Saturday, September 10, 2016

Exploring Kurt Vile's "Shame Chamber"

"Shame Chamber" is one of Kurt Vile's best songs, from my favorite album of his, 2013's Wakin on a Pretty Daze. It is one of those songs that reveals its meaning jointly through the music and lyrics, despite some incongruence on the surface. Musically, it is upbeat--inflected in the guitar part and the vocalized whoops--which clues you in that this is not a mopey song, despite what your first impression of the lyrics may be.

Everyone's sayin I should probably give up
And hey, I wouldn't wanna waste no time
How can I even look myself in the mirror
Then again, why would I?

It's just another day in the shame chamber
Living life to the lowest power
Feeling bad in the best way a man can

As he is getting negative talk from others and also from himself, he could easily succumb. Instead, he will acknowledge it and forge ahead. A line in his song "Dust Bunnies" echoes that sentiment: "I don't got time to wallow around in it." In dealing with putdowns, pain, and frustration, he realizes he is in a "shame chamber," but at the same time "feeling bad in the best way a man can." There is a sense that he is making the best out of the situation and his lot in life, and that he has a glimmer of ambition.

There is also acknowledgment of a shared component, like what he sings in "Puppet to the Man": "Sometimes I get in a rut too, it's okay girlfriend."

Shame on you, shame on you
Shame on you
Oh baby when you cry, it brings a tear to my eye
Oh shame on us

"Shame Chamber" is a witty and original take on hardship and alienation, infused with dark humor (a KV hallmark). He pulls off a fun song with lyrical content that has a fair amount of pain at its core. The effect is a mixture of wryness, stoicism, and hope, and it works well.

Wednesday, June 17, 2015

Review: Girlpool, Before the World Was Big

Girlpool comprises Cleo Tucker (guitar, vocals) and Harmony Tividad (bass, vocals).  I saw them open for Jenny Lewis in Northampton, MA last November and for Waxahatchee in Boston last month.

They're young, just out of high school, recent transplants to Philadelphia from Los Angeles.  Before the World Was Big is their first full-length album, following up a 2014 self-titled EP.

Cleo and Harmony offer a unique sound, just the two of them, stripped down, so far devoid of percussion or other instrumentation.  Their vocals are suitably raw as well, while they sing in harmony, unison, and alternating parts.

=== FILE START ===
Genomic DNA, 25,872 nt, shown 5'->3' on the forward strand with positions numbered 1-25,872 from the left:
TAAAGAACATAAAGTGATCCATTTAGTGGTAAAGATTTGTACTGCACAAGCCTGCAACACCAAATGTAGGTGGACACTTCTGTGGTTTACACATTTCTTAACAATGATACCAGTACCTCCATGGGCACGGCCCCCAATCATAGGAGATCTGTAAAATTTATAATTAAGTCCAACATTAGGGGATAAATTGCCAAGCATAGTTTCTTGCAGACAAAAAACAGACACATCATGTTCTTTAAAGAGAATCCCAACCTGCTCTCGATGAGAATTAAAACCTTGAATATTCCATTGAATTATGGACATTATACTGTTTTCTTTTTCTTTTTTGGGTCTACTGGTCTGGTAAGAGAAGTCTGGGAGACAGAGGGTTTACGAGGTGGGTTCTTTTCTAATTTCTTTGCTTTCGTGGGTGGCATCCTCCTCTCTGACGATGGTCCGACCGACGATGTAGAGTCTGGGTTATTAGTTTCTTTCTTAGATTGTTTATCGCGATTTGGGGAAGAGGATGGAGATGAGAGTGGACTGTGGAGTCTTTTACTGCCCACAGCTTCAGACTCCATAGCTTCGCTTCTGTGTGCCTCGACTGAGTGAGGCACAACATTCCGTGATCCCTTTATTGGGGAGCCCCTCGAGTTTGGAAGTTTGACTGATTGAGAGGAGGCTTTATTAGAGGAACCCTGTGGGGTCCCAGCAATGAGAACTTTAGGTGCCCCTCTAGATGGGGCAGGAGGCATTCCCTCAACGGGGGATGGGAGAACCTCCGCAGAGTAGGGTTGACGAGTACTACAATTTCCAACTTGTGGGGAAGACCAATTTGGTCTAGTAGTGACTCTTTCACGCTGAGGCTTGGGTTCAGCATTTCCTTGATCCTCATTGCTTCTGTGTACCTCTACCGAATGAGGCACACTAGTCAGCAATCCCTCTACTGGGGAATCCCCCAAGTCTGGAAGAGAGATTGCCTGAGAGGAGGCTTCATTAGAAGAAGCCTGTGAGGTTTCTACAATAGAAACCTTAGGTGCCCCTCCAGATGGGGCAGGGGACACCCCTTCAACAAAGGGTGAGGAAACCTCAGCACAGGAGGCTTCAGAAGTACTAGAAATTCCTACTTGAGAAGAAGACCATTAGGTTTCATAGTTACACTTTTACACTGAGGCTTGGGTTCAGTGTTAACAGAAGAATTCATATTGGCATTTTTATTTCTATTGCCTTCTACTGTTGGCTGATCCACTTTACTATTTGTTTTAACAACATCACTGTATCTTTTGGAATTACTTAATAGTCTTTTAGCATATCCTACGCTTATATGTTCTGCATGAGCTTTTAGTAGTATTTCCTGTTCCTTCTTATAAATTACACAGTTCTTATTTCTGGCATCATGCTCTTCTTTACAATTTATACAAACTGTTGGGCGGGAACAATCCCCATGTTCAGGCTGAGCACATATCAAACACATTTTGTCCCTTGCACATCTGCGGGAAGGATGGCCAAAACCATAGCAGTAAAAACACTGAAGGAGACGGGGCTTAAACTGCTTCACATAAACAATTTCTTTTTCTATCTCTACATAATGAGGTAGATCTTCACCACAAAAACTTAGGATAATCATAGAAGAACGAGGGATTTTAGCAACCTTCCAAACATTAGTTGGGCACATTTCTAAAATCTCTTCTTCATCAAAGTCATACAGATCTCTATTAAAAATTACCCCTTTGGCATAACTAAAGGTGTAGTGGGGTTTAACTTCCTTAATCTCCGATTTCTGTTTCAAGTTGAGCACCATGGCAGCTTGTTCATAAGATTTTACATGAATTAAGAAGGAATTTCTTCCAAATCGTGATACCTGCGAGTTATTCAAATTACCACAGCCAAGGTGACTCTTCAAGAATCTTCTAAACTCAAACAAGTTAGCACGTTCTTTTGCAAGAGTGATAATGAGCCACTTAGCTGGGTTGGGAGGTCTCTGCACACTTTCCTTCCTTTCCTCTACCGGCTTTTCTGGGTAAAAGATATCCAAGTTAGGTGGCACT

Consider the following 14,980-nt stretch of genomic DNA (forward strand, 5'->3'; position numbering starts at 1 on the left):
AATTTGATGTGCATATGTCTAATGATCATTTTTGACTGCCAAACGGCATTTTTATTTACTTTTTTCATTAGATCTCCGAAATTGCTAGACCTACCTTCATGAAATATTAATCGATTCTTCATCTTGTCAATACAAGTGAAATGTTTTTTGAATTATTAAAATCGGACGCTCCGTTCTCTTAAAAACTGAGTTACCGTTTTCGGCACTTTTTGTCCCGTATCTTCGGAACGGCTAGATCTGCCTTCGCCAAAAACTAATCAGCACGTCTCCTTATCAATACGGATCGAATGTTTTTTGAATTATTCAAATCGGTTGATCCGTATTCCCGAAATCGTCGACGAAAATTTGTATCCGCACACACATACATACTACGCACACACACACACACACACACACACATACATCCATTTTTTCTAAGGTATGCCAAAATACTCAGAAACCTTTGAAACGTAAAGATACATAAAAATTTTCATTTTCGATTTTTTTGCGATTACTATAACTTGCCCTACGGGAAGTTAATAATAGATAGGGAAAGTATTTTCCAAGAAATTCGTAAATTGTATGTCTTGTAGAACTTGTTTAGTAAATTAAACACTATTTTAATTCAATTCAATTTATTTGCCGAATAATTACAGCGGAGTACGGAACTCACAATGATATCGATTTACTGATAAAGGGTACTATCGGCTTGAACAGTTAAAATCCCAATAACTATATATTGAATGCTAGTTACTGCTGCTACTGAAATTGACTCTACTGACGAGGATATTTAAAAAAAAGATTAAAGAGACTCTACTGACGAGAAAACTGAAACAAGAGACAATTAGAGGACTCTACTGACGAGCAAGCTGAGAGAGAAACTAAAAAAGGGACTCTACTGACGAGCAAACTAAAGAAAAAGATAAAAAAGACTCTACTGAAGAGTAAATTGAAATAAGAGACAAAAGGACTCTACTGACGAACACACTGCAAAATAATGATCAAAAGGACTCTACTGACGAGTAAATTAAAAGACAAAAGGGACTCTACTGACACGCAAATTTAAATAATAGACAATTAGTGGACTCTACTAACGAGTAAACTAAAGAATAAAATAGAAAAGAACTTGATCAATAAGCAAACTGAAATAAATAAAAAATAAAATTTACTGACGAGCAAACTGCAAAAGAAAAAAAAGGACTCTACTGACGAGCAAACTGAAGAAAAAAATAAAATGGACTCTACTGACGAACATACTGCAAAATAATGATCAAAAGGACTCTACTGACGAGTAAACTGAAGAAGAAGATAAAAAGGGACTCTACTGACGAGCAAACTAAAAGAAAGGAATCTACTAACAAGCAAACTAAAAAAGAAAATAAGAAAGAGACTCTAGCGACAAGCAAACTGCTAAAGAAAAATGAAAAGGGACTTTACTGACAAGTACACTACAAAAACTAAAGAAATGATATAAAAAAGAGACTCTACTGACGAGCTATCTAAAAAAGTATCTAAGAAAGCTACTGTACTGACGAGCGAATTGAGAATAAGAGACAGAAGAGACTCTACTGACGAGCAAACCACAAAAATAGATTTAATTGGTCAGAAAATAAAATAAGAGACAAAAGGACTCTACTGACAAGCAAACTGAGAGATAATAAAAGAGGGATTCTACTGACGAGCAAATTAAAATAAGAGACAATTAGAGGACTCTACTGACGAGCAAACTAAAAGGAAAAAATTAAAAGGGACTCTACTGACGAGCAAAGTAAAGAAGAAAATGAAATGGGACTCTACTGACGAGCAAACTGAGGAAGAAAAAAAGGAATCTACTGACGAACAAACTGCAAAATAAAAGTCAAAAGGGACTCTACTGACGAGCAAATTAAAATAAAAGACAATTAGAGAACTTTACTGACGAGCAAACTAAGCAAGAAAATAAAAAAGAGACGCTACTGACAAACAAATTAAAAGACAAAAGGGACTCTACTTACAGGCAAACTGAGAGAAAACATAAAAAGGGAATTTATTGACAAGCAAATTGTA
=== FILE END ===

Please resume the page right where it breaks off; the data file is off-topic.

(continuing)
They have some potent lyrics in their back pocket, addressing growing pains and insecurity.  "I'm still here, remember me, Emily," they implore in the song "Emily."  In "I Like That You Can See It," the album's closer, they sing, "Is it pouring out my body? My nervous aching" and "My mind is almost 19, and I still feel angry/I'm searching for the reason."

"Chinatown" is a standout track and my personal favorite.  The music and the lyrics meld so well, and these are some of Girlpool's best lyrics:  "Do you feel restless when you realize you're alive?"  "If I loved myself would I take it the wrong way?" "I'm still looking for sureness in the way I say my name." A version released ahead of the album as a single (and closest to the live rendition) is louder and more raw than the wistful, softened album version.  Each version lends the song a different interpretation.  I like that they did both.  The song deserves both treatments.

What is most appealing about Girlpool is the band's authentic voice, which its members put front and center.  I'm looking forward to more from them.  Like I told Cleo at the Boston show, I think they are rising stars.

Rating: 4 out of 5 stars

Tuesday, March 24, 2015

Review of The Girl on the Train

Paula Hawkins' debut novel The Girl on the Train just reached the mark of one million copies sold.  One could say it is a runaway hit that has really picked up steam (okay, I'll stop now).

Title character Rachel takes the same commuter train every day, keeping up appearances to her roommate after she is fired from her job.  The train regularly stops in front of a house inhabited by a couple on whom Rachel fixates.  She views their life as perfect.  At the same time, she is haunted by her old life and failed marriage.  She regularly numbs her emotions with alcohol and has a hard time moving on.

One day, from the train, Rachel sees the woman she calls "Jess" (whose real name is Megan) kissing a man who is not her husband, and then the following day she goes missing.  Rachel offers what she knows to police, and gets entangled in the investigation.

The plot will keep you guessing the whole way through.  How many readers will guess what is behind Megan's disappearance?  I was certainly taken by surprise.